Feeling exhausted? Your boss is more likely to quit than you

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Work-life conflict is disrupting the workforce, and even bosses are not immune. According to research by consultant Delloite, nearly 70% of company executives are seriously thinking about leaving their jobs for a role that better supports their lives.

A survey A survey of 2,100 C-level employees and executives conducted by Deloitte and Workplace Intelligence found that both employees and business leaders have struggled to prioritize their health in the two years since the outbreak of the pandemic. .

Three-quarters (76%) of C-level executives surveyed said the pandemic had negatively impacted their lives, while a third of workers and executives said they always or often feeling exhausted, stressed, overwhelmed, lonely, or depressed.

Work seems to be the factor that hinders employees at all levels from achieving higher happiness. The survey found that 63% of employees and 73% of executive leaders feel their jobs do not allow them Leave work and disconnect.

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The results also show that, for 68% of employees and 81% of C-suite employees, improving their health is more important than advancing their career right now – so much so that 57% of employees and nearly 69% C-suite staff seriously consider resigning.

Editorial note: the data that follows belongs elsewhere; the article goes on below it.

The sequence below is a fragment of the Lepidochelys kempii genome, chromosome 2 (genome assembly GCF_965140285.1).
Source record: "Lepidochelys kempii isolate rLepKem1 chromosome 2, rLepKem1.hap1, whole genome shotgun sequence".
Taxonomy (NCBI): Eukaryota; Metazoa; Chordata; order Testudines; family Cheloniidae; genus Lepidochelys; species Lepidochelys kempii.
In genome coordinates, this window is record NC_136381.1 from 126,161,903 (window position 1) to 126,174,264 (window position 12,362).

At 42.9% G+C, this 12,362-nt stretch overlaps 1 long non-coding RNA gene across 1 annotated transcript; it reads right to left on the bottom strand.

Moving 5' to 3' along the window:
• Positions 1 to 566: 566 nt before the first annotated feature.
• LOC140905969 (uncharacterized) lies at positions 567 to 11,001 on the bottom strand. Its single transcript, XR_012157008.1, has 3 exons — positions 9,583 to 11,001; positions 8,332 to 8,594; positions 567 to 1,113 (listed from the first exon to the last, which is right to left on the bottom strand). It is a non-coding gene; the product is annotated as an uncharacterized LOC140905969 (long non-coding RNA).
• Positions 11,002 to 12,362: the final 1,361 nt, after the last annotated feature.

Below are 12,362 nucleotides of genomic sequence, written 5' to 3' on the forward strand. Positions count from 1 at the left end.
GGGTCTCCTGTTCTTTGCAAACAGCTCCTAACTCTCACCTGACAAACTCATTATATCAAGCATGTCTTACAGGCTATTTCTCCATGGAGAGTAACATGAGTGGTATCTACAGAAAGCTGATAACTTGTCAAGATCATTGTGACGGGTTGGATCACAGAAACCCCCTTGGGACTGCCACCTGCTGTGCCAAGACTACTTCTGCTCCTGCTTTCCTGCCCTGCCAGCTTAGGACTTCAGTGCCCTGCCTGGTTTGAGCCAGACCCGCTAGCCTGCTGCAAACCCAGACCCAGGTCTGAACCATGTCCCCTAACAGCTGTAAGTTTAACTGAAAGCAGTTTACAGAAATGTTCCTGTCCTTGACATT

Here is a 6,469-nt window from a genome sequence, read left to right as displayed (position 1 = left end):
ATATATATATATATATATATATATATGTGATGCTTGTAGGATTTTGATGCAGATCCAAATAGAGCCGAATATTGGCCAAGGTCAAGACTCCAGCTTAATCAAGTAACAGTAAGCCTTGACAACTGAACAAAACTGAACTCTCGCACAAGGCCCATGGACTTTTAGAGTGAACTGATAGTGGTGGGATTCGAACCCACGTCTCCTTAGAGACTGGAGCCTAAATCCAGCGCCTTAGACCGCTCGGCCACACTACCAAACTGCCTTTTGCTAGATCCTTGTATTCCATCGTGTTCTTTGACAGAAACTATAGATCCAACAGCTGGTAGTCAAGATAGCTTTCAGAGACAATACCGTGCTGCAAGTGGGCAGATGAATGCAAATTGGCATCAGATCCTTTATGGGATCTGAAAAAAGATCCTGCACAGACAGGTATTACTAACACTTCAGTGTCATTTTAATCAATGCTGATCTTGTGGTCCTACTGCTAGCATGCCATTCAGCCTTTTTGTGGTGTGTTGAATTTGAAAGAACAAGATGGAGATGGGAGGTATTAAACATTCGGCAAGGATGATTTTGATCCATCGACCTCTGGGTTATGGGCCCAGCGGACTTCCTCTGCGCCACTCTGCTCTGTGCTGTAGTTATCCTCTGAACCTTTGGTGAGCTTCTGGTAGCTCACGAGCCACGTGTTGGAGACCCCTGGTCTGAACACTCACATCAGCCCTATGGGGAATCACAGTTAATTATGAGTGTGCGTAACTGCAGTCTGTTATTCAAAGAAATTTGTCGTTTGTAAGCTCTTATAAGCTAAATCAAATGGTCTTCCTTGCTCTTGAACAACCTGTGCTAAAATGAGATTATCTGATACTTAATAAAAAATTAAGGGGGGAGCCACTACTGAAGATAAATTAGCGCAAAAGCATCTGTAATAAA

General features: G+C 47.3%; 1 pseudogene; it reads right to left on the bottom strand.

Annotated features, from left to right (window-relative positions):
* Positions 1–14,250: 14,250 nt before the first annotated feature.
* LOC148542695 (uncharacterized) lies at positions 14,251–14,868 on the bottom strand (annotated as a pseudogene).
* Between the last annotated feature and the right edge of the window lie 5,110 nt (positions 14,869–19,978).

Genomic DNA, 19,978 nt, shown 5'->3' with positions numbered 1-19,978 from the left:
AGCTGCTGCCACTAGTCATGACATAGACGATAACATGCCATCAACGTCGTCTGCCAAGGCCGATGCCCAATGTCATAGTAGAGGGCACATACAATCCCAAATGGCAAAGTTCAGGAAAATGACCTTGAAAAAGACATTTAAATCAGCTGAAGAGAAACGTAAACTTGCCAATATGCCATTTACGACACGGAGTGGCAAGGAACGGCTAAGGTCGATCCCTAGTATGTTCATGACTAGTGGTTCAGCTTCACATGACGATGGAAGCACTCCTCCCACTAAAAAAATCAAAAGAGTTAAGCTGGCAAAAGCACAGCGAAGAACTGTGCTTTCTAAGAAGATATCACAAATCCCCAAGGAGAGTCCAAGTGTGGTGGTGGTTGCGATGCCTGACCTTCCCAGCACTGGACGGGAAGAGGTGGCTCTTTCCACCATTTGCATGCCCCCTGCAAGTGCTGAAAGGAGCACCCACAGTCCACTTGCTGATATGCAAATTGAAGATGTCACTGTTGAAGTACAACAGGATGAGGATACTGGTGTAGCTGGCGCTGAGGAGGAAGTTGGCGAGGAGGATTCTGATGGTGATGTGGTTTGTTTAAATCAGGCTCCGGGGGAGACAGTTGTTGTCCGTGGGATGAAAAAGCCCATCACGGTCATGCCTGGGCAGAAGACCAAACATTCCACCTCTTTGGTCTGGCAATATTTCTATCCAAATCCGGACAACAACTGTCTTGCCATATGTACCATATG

Dan Schawbel, managing partner of Workplace Intelligence, says the findings are a wake-up call for organizations to address how day-to-day work is affecting employee health.

“The big resignation has shown us that employees are no longer willing to accept a job that leaves them constantly exhausted and exhausted,” says Schawbel.

Worrying, and even though they struggle with their lives, business leaders can overestimate the level of care their employees take. The report found that 89% of executives believe their workers are thriving, yet only 65% ​​of employees rate their physical health as ‘excellent’ or ‘good’. It also notes that executives are in a better financial position to seek out new opportunities at their own pace – which may explain why they are more motivated to resign.

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It is clear that welfare is a top-down concern. But while 95% of C-level respondents agree that they are responsible for employee happiness, 68% admit that they have not done enough in this regard. Paul Silverglate, CEO of Accelerator USA and Vice President of US Technology at Deloitte, says both employees and leaders are struggling to find the organizational support they need to solve the problems they need. topics such as work-life balance and workload.

The C-suite must take more ownership and action on health issues, says Silverglate. This starts with the basics: only about half of employees and two-thirds of C-suite executives polled said they used all of their vacation time in day, get enough sleep, and spend time with friends and family.

Small improvements in all of these areas can have a cumulative impact on improving wellbeing, engagement and productivity in the workplace, which can determine success, the report says. organization’s longevity and encourage employees to stay.

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